Keeping Your Pooch Safe on or By the Water Requires Diligence and Awareness

Mar 22, 2019
File Photo by: Ryan Morrill

For many dog owners, the warmer months can be a fun time with the family pet, especially near the water. Dogs of all kinds love to frolic in the ocean surf, fetch a tennis ball in the bay or hang out while their human parents drop a crab trap from the boat deck. Unfortunately, regardless of the breed or its size, many hazards pose potential threats to your beloved canine.

Consider one case last summer, in which the death of Chris Taylor’s Labrador retriever, O.G., following a day at the beach in Dunedin, Fla., became national news. The dog wasn’t zapped by a stingray, didn’t get dragged out to sea by a rip current and wasn’t strangled by a fishing line. Rather, Taylor’s canine companion of seven years died of saltwater poisoning.

In a petmd.com “The Daily Vet” blog entry, Dr. Ken Tudor advises pet parents to be aware of a dog spending too much time in the ocean.

“Dogs love to frolic in the ocean, but saltwater is toxic to dogs if they drink too much,” Tudor wrote. “Ocean soaked tennis balls or other absorbent fetch toys contain enough salt to cause problems for the dogs that are fetching them. Mild ingestion of saltwater can cause ‘beach diarrhea.’ The excess salt, or hypernatremia, in the intestines draws water from the blood into the intestines, causing the diarrhea. The diarrhea can sometimes contain blood and mucous. If your dog drinks large amounts of saltwater, hypernatremia can lead to vomiting, dehydration, incoordination, seizures, and require veterinary care.”

According to the Pet Poison Helpline website, salt poisoning can be extremely damaging to dogs, possibly resulting in “clinical signs” of a serious problem – from vomiting and diarrhea to lethargy and abnormal fluid accumulation within the brain, as well as potential injury to the kidneys, coma and even death.

To avoid the chances of your dog requiring medical care due to saltwater poisoning, veterinarians recommend carefully monitoring your dog while in the ocean – and, of course, around Long Beach Island that means monitoring while in the bay as well – and don’t allow your dog to drink the water. A dog playing in the water may ingest some saltwater anyway, but the key is to avoid larger consumption of it.

Also, don’t allow your dog to be in the ocean or bay for longer than 15 minutes at a time, and provide plenty of fresh water for drinking, Tudor advises. And if you notice your dog is expelling diarrhea or vomiting, or becoming lethargic and having a difficult time walking within a few hours after being in the ocean, contact your vet or a veterinary emergency hospital immediately.

“Water activity is great for dogs, and the exercise far outweighs the risks,” Tudor wrote. “But it is important to be mindful of the risks in the water.”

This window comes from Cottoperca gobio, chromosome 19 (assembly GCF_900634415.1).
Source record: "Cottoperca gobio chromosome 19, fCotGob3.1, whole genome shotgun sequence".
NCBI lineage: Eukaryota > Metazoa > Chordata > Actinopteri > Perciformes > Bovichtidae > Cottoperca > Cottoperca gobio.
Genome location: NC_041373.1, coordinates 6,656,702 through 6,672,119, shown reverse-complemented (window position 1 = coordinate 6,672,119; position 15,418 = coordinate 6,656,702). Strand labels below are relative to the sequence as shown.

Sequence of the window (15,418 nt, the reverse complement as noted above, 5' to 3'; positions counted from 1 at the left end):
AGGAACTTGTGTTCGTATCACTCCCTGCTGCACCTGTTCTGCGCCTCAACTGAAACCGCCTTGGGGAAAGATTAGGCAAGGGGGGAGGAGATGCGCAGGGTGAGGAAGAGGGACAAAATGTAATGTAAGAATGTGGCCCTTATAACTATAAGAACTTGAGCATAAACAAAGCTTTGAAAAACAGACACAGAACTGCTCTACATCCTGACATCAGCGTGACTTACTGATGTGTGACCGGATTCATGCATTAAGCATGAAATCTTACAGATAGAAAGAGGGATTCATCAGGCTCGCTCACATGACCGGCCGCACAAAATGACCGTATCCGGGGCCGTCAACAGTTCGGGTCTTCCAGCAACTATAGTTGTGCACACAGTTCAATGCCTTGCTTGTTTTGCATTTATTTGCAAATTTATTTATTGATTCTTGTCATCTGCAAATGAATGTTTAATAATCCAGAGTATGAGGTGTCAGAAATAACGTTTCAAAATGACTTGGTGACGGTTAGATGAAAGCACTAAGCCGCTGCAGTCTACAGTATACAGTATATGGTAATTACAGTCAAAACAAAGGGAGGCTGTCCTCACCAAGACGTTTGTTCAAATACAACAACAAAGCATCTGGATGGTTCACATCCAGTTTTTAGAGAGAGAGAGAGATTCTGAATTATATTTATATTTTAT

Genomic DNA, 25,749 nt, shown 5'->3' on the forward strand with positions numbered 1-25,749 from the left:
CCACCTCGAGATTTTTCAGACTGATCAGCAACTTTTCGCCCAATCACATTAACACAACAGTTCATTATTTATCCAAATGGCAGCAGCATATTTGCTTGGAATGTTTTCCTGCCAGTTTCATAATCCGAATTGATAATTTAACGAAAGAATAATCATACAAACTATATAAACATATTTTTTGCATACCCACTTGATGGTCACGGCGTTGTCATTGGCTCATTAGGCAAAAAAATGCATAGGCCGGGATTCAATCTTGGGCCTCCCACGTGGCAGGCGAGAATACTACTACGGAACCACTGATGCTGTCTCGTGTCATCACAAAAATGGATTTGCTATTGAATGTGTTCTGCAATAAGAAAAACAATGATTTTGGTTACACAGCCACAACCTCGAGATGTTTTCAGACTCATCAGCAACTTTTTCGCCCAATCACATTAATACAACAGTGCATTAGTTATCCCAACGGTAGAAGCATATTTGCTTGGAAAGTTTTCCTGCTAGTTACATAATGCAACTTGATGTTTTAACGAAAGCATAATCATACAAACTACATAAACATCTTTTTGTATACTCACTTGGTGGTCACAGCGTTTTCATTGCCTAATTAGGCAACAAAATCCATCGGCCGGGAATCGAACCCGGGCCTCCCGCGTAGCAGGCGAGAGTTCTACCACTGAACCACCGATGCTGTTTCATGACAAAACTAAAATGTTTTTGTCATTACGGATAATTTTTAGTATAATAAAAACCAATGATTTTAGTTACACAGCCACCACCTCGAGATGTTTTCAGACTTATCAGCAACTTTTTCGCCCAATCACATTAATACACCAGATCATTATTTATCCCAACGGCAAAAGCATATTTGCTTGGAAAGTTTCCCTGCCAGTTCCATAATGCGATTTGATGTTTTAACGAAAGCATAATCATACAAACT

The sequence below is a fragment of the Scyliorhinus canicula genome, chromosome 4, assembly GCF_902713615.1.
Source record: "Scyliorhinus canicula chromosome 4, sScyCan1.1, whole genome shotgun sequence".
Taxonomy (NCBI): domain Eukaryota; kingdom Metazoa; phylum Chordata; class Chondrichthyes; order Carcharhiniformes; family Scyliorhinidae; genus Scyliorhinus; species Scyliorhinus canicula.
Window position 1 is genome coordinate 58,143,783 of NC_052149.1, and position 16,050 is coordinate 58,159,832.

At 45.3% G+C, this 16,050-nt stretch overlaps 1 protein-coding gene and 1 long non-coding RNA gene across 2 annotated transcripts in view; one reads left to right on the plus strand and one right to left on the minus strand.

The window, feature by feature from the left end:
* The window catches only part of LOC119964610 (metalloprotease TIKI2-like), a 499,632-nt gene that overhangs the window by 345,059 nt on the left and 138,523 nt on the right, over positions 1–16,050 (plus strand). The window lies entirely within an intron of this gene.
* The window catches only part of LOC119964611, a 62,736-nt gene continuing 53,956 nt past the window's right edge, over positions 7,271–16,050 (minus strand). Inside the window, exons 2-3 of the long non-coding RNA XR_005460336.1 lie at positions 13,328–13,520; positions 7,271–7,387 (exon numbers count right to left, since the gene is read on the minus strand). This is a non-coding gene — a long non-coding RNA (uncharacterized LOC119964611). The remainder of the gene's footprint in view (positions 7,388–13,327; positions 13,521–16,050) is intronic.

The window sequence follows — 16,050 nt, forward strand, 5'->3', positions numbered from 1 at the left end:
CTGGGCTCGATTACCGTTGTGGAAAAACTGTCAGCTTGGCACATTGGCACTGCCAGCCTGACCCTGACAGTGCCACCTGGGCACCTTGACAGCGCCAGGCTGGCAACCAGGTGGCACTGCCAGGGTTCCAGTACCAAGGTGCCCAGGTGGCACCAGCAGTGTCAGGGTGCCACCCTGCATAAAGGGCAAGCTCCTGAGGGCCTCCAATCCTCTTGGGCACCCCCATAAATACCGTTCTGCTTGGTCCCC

Not surprisingly, the number of risks is quite extensive – many are obvious, such as washed-up jellyfish or dead fish, large waves and strong currents, soaring temperatures and high humidity – and some take diligence and acute awareness on the part of the dog owner.

Remember, just like humans, dogs can sustain sunburn, particularly breeds with short or white hair. Veterinarians recommend never using a sunscreen made for humans on your canine pal. Instead, acquire a sunscreen specifically made for dogs and try to avoid those that contain fragrances.

To prevent scalding your pooch’s paws, avoid walking on the beach during high-sun daylight hours. Take those beach treks early in the morning or when the sun is lower in the sky toward evening. Still, if your dog accompanies you to the beach at high noon, make sure you bring a beach umbrella to provide a shaded area for your pet.

Be on the lookout for not-so-obvious hazards as well, such as fishing lines with hooks attached, crab claws left strewn about by resident gulls and left-behind trash or small beach toys – the last thing you want is to have to remove a hook from a paw pad or dig out something from your dog’s throat. Another bad thing for dogs to ingest is dried seaweed. If swallowed, if can expand when it gets wet inside the stomach and get caught in the dog’s intestinal tract.

As for boat safety, it’s as important for dogs as it is for humans. For starters, it’s best to slowly acclimate your dog to the boat. Allow your pup on board just to get familiar with the feel of the boat before pulling away from the dock. Secondly, invest in a dog-specific life vest. Don’t take the chance of your dog going overboard and having to possibly paddle against strong currents.

And while sunscreen applies as much to your dog being on a boat as on the beach, another possibility dog owners may want to consider is a pair of dog-specific sun goggles. On the doggles.com website, owners can purchase such shatterproof, anti-fog and eco-friendly eyewear for $20 to $25.

Finally, make sure to have a first-aid kit aboard, be alert for any other potential hazards to your dog, and if your fuzzy friend shows signs of motion sickness – typical symptoms include the dog smacking its lips, drooling, dry heaving or vomiting – head back to port immediately. And again, don’t forget fresh water and a bowl.

There’s no doubt LBI and the waters surrounding it provide ample opportunities for fun. Not only will being mindful of your dog’s health, remaining on constant alert for possible problems and taking proactive measures to keep your dog safe dial up the pleasure level, but doing so also may prevent costly medical bills later.

David Biggy

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